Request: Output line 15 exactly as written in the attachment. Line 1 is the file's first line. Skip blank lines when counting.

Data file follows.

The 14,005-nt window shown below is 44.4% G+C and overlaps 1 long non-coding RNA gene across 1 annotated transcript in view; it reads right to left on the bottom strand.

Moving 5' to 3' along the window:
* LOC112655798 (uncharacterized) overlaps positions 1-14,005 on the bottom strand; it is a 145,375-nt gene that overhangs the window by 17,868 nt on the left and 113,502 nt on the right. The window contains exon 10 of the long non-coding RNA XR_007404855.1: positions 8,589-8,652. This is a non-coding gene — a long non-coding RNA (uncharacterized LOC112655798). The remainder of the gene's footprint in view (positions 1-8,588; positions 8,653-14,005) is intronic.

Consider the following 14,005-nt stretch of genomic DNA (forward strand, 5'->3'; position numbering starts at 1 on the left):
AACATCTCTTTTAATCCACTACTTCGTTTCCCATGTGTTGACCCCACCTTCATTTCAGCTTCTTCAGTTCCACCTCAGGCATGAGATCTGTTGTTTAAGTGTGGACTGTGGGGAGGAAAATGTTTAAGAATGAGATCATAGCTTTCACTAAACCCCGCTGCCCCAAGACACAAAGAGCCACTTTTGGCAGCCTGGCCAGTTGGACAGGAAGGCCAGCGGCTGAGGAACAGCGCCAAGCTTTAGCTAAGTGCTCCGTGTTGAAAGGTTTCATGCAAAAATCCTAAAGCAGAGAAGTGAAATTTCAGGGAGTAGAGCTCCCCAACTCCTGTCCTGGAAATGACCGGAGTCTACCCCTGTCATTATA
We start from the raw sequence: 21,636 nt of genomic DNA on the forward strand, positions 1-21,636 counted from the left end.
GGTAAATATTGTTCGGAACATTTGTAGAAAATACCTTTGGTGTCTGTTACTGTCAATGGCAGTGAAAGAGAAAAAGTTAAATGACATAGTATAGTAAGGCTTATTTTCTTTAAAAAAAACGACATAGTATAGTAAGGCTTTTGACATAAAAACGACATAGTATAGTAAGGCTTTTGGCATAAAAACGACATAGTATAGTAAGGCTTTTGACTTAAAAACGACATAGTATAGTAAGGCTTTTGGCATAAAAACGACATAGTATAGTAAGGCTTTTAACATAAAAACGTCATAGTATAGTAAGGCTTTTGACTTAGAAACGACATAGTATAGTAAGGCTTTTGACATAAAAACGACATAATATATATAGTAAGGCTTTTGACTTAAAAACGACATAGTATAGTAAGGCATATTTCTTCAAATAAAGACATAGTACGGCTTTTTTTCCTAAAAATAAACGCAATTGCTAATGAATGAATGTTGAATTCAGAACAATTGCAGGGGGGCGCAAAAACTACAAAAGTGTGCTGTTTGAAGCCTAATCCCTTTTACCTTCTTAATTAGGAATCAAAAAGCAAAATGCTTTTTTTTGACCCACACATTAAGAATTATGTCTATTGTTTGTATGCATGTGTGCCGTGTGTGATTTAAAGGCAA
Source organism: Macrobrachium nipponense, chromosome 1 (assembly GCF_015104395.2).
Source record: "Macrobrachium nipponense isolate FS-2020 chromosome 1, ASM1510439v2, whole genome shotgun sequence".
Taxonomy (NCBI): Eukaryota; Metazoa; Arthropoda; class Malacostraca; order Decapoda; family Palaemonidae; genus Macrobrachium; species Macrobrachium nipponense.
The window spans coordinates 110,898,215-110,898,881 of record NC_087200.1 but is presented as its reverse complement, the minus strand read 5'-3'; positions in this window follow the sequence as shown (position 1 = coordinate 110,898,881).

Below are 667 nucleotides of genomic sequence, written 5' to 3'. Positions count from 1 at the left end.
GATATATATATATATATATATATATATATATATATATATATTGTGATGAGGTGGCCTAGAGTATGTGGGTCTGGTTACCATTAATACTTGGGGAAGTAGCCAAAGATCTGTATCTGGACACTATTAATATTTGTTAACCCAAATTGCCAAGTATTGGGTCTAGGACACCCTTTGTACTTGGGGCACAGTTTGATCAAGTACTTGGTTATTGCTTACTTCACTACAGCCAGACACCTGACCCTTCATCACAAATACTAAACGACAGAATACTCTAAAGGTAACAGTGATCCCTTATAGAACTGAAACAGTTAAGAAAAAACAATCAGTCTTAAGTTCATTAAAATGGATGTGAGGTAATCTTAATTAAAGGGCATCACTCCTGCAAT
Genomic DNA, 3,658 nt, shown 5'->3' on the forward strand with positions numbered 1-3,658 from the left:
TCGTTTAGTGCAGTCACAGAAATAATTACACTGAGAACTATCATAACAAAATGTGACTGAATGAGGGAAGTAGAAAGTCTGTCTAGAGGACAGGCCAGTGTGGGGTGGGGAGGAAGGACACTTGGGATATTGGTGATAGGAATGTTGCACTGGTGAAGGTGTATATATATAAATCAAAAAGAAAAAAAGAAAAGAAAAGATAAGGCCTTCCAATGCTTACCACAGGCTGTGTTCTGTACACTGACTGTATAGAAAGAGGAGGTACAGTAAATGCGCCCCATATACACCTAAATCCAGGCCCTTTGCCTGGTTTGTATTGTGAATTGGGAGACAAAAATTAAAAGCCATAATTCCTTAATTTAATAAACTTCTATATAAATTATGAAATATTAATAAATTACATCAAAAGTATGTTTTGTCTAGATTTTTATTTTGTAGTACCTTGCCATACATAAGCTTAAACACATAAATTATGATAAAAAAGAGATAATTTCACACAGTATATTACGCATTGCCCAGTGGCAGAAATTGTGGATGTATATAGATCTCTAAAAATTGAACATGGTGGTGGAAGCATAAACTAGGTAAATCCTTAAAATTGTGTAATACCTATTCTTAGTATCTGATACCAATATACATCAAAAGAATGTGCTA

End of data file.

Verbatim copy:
TCGTTTAGTGCAGTCACAGAAATAATTACACTGAGAACTATCATAACAAAATGTGACTGAATGAGGGAAGTAGAAAGTCTGTCTAGAGGACAGGCCAGTGTGGGGTGGGGAGGAAGGACACTTGGGATATTGGTGATAGGAATGTTGCACTGGTGAAGGTGTATATATATAAATCAAAAAGAAAAAAAGAAAAGAAAAGATAAGGCCTTCCAATGCTTACCACAGGCTGTGTTCTGTACACTGACTGTATAGAAAGAGGAGGTACAGTAAATGCGCCCCATATACACCTAAATCCAGGCCCTTTGCCTGGTTTGTATTGTGAATTGGGAGACAAAAATTAAAAGCCATAATTCCTTAATTTAATAAACTTCTATATAAATTATGAAATATTAATAAATTACATCAAAAGTATGTTTTGTCTAGATTTTTATTTTGTAGTACCTTGCCATACATAAGCTTAAACACATAAATTATGATAAAAAAGAGATAATTTCACACAGTATATTACGCATTGCCCAGTGGCAGAAATTGTGGATGTATATAGATCTCTAAAAATTGAACATGGTGGTGGAAGCATAAACTAGGTAAATCCTTAAAATTGTGTAATACCTATTCTTAGTATCTGATACCAATATACATCAAAAGAATGTGCTA